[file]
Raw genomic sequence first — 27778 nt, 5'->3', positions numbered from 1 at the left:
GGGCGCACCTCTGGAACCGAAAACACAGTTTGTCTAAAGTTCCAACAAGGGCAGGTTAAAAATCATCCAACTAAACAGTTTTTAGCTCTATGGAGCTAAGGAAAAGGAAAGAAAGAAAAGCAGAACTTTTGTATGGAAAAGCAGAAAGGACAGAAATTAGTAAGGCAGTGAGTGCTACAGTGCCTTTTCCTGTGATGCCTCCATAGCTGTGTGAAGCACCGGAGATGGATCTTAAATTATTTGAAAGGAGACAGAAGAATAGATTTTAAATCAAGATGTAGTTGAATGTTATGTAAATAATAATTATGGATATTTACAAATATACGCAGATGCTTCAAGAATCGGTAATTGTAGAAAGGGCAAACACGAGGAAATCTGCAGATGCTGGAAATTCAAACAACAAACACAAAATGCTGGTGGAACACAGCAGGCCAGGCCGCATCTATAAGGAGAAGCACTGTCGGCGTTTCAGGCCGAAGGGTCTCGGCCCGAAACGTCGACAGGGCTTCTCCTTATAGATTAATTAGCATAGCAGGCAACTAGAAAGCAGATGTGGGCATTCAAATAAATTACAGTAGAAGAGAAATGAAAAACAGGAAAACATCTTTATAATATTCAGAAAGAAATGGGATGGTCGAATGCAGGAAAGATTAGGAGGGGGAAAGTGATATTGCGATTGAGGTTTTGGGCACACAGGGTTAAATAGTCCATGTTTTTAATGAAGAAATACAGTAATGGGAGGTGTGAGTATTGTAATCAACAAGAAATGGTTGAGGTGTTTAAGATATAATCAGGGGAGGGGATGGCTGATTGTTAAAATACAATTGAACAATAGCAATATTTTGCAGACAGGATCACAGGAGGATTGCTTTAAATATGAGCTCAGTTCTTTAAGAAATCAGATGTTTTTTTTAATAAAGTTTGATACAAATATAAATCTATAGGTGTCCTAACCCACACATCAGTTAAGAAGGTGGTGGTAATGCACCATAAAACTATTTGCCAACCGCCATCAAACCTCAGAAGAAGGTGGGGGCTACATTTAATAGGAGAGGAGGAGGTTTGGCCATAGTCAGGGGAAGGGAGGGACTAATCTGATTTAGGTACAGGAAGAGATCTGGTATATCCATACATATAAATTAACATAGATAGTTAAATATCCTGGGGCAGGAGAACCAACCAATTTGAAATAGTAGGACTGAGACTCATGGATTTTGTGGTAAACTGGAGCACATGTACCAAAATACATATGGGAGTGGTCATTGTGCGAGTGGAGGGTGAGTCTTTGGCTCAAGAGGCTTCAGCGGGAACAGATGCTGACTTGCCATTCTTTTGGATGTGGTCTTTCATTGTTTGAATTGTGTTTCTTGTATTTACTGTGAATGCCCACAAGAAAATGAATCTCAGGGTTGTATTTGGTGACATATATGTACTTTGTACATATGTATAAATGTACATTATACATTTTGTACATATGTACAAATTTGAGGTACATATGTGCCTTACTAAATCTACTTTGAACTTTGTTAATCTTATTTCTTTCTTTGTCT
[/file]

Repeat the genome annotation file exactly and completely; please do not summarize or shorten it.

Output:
Raw genomic sequence first — 27778 nt, 5'->3', positions numbered from 1 at the left:
GGGCGCACCTCTGGAACCGAAAACACAGTTTGTCTAAAGTTCCAACAAGGGCAGGTTAAAAATCATCCAACTAAACAGTTTTTAGCTCTATGGAGCTAAGGAAAAGGAAAGAAAGAAAAGCAGAACTTTTGTATGGAAAAGCAGAAAGGACAGAAATTAGTAAGGCAGTGAGTGCTACAGTGCCTTTTCCTGTGATGCCTCCATAGCTGTGTGAAGCACCGGAGATGGATCTTAAATTATTTGAAAGGAGACAGAAGAATAGATTTTAAATCAAGATGTAGTTGAATGTTATGTAAATAATAATTATGGATATTTACAAATATACGCAGATGCTTCAAGAATCGGTAATTGTAGAAAGGGCAAACACGAGGAAATCTGCAGATGCTGGAAATTCAAACAACAAACACAAAATGCTGGTGGAACACAGCAGGCCAGGCCGCATCTATAAGGAGAAGCACTGTCGGCGTTTCAGGCCGAAGGGTCTCGGCCCGAAACGTCGACAGGGCTTCTCCTTATAGATTAATTAGCATAGCAGGCAACTAGAAAGCAGATGTGGGCATTCAAATAAATTACAGTAGAAGAGAAATGAAAAACAGGAAAACATCTTTATAATATTCAGAAAGAAATGGGATGGTCGAATGCAGGAAAGATTAGGAGGGGGAAAGTGATATTGCGATTGAGGTTTTGGGCACACAGGGTTAAATAGTCCATGTTTTTAATGAAGAAATACAGTAATGGGAGGTGTGAGTATTGTAATCAACAAGAAATGGTTGAGGTGTTTAAGATATAATCAGGGGAGGGGATGGCTGATTGTTAAAATACAATTGAACAATAGCAATATTTTGCAGACAGGATCACAGGAGGATTGCTTTAAATATGAGCTCAGTTCTTTAAGAAATCAGATGTTTTTTTTAATAAAGTTTGATACAAATATAAATCTATAGGTGTCCTAACCCACACATCAGTTAAGAAGGTGGTGGTAATGCACCATAAAACTATTTGCCAACCGCCATCAAACCTCAGAAGAAGGTGGGGGCTACATTTAATAGGAGAGGAGGAGGTTTGGCCATAGTCAGGGGAAGGGAGGGACTAATCTGATTTAGGTACAGGAAGAGATCTGGTATATCCATACATATAAATTAACATAGATAGTTAAATATCCTGGGGCAGGAGAACCAACCAATTTGAAATAGTAGGACTGAGACTCATGGATTTTGTGGTAAACTGGAGCACATGTACCAAAATACATATGGGAGTGGTCATTGTGCGAGTGGAGGGTGAGTCTTTGGCTCAAGAGGCTTCAGCGGGAACAGATGCTGACTTGCCATTCTTTTGGATGTGGTCTTTCATTGTTTGAATTGTGTTTCTTGTATTTACTGTGAATGCCCACAAGAAAATGAATCTCAGGGTTGTATTTGGTGACATATATGTACTTTGTACATATGTATAAATGTACATTATACATTTTGTACATATGTACAAATTTGAGGTACATATGTGCCTTACTAAATCTACTTTGAACTTTGTTAATCTTATTTCTTTCTTTGTCT